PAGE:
7 Things Sewers Do To KILL Their Creativity

I wrote these 7 points that I observed back during my retail storefront days, and I continue to find them true to this day – teaching from my home studio.

 1. They are way too hard on themselves, underestimating their capabilities. 

Sewers forget that the sewing process (unlike cooking!) is wonderfully ‘forgiving’.  I have over 50 years of sewing behind me and with 45 of these in a professional/teaching capacity, I can hardly ever remember a situation – a ‘mistake’ that could not be turned into a success in some way, shape or form!  Really:  it’s not like if you crack (what you thought was the 2nd) egg into the bowl and mix it up – only to go and toss it into the sink and realize that there are already 2 egg shell sets in there. At that point, it’s kinda hard to retrieve the egg from the liquid!  In sewing, you can ALWAYS ‘un-sew’ it!  So what:  you cut it off and you weren’t supposed to?  Just sew it back on.  Not enough fabric?  Go get a coordinate!  The thing I LOVE about sewing is that, really, YOU are in control.  Unlike so much of life, YOU decide what goes where, and how it goes there.  At least you CAN make those decisions…you just need to let go and LET yourself ‘be the BOSS!’

2. They feel every idea has to be totally new.  Hmmm watch any of the sewing contest shows like Great British Sewing Bee or Project Runway, or the new Making the Cut?  See any totally NEW ideas there?  How long have you been a student of fashion?  Don’t you see styles resurrected over and over and over?  Designers just put it all together in a new way, giving it their own little ‘twist’.  YOU CAN DO THE SAME THING!  Go ahead, STEAL ideas – they are there for the taking in your own personal sewing!  Pinterest is a candy store for ideas.  Creativity is not always a ‘natural’ or easy process.  Have all the lessons you’ve learned in life been painless?  Can I live your life instead of mine?  The wisdom I have has come mostly from the ‘school of (real) hard knocks’!  That is true both for life..AND sewing!

3.  They think they have to have precise directions on how to do anything and everything.  Sew…how many patterns HAVE you bought trying to find someone else who will tell you exactly what to do and how to do it?  Become that child buried inside again and just say, “Let me do it MYSELF, Mommy!’ Then…DO IT!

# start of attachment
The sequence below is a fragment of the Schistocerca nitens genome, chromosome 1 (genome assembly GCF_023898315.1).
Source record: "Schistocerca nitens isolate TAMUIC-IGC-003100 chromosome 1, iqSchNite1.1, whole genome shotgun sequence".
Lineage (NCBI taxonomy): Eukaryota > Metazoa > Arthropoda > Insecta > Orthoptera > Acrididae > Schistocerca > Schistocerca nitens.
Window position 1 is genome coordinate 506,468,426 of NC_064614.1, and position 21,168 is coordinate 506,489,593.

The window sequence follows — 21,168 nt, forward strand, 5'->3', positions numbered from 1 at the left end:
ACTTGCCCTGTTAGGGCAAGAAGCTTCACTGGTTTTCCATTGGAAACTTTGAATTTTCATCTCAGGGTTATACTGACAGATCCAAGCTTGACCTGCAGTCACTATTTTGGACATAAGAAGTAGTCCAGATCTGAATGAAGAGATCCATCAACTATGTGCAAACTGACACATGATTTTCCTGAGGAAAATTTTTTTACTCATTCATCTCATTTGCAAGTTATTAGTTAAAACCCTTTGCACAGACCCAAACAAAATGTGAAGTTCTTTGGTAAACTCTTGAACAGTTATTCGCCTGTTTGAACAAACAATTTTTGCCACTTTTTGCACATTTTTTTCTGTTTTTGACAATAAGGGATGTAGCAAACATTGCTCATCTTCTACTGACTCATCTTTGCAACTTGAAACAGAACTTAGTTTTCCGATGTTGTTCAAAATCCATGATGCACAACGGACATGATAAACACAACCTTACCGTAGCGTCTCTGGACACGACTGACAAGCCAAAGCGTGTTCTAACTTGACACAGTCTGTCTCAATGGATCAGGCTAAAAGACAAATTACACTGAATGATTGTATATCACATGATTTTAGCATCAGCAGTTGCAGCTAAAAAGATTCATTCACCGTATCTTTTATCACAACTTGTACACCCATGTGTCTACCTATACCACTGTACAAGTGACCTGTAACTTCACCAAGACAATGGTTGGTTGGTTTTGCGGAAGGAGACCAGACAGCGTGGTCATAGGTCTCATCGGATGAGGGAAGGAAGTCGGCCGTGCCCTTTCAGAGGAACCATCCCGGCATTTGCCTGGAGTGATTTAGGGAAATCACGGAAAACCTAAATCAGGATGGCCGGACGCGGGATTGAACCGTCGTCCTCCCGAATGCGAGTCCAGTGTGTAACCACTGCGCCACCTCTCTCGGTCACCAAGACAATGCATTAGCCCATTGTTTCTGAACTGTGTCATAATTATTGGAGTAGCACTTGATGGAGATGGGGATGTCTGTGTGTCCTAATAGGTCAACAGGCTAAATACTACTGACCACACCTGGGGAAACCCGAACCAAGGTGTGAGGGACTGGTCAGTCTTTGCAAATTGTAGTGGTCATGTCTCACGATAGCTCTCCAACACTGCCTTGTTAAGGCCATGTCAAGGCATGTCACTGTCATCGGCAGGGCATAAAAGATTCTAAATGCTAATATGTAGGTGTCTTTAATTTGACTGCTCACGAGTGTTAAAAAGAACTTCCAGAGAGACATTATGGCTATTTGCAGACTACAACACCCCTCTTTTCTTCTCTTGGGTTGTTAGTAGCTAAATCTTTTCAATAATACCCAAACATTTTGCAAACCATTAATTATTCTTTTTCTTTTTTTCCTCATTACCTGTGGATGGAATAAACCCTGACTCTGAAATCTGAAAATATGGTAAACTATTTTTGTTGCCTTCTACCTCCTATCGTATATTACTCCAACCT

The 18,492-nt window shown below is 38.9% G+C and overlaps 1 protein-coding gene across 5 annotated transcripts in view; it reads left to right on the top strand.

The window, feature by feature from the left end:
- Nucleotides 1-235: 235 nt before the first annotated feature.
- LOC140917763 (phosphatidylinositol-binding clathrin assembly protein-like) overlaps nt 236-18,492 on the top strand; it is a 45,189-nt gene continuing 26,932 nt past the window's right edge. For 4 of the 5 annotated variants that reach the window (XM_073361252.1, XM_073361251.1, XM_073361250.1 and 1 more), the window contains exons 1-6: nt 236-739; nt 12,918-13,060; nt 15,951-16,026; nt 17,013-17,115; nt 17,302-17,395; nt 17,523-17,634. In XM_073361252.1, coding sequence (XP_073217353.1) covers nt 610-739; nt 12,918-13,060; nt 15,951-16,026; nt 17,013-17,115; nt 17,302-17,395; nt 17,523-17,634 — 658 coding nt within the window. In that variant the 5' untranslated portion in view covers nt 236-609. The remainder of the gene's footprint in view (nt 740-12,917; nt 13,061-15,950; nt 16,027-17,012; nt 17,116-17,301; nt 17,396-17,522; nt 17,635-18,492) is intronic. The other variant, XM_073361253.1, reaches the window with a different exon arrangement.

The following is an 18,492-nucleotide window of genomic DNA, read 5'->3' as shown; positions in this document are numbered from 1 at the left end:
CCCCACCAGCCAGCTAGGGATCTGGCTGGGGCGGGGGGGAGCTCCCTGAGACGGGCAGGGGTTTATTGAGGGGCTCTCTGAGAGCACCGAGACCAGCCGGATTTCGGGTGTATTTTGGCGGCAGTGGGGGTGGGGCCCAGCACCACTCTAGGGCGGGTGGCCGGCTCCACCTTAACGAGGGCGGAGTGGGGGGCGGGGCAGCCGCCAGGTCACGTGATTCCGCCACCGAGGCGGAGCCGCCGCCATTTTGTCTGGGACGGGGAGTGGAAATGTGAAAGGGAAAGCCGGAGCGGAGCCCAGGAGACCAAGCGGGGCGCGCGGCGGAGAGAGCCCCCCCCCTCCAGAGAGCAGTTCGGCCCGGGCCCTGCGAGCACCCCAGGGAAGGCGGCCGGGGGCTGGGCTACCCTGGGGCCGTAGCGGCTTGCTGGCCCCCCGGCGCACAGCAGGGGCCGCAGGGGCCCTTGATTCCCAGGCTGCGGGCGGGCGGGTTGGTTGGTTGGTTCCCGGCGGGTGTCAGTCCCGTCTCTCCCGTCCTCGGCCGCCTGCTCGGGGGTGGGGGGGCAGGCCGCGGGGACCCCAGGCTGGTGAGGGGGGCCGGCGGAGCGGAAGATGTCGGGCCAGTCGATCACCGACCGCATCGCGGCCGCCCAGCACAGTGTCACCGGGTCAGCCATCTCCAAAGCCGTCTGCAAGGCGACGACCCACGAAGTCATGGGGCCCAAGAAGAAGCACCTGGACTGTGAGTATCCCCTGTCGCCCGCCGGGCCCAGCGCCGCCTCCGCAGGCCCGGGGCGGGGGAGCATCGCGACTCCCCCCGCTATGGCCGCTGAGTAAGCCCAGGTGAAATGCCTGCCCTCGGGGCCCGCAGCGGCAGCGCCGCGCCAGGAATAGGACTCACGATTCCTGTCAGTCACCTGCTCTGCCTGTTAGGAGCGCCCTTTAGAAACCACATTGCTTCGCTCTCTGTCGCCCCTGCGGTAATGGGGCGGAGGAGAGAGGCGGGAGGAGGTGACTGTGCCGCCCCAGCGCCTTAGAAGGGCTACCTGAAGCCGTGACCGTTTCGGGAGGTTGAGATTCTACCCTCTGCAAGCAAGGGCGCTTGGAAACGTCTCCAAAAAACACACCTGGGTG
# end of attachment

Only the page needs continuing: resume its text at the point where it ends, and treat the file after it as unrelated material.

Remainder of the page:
4.  They think every project just has to work out perfectly – that they should automatically LOVE everything they create.  Tell me now – REALLY:  Do you just LOVE and WEAR everything you buy?  Why not?? After all – you had the chance to try it on and evaluate it before you ever went home with it, correct?  Ease up on yourself!  Vow to enjoy the process, not just the outcome.

5.  They feel it is wrong to un-sew, re-try, and start over.  You only learn by doing.  I have never found any ‘sEwing Police’ ready to haul you off to Stitching Jail if you ‘break a rule’.  Figure something out on your own.  Do it differently.  Try it YOUR way.  Remember…this is one hobby in which YOU are in the driver’s seat.  A wrong turn here or there is NOT going to kill anyone.  Have FUN!!  Sew…you mess it up ..just go buy MORE fabric!  Everything that happens is just another ‘creative opportunity’.

6.  They limit their materials and equipment choices.  Selling sewing machines for 13 years taught me SEW much about – especially women!  I sang praises whenever a woman brought her husband in with her to ‘look at’ a new sewing machine!  Ninety-nice percent of the time, a woman would always want to ‘settle’ for the lower model.  (And, of COURSE, they wanted to think about it’!)  ALWAYS, the hubby encouraged them to get the better model – and to get it TODAY!  Why do we not think we are worth the best we can afford?  Besides that – at least 50% of the sewing we do is usually for others – and not for ourselves.  Sewing equipment (and FABRIC, of course,_ are merely TOOLS necessary to create.  Without the proper tools, you’ve stacked the deck against creativity and success to begin with  Hmmm… ever seen a builder build a house without an electric nail gun?

7.  They feel that they have to combine EVERYTHING they gather together for a project along with EVERY technique they know how to do in the same project.  I have 3 ‘mottos’ that I share, over and over and over:

Less is Best.

Stop before you think you’re done.

If in Doubt – Leave it OUT! 

 

copyright 2007 – Londa J. Rohlfing

 

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1 Response

  1. Anonymous says:

    My motto THE BEST ARTISTS KNOW WHEN TO STOP

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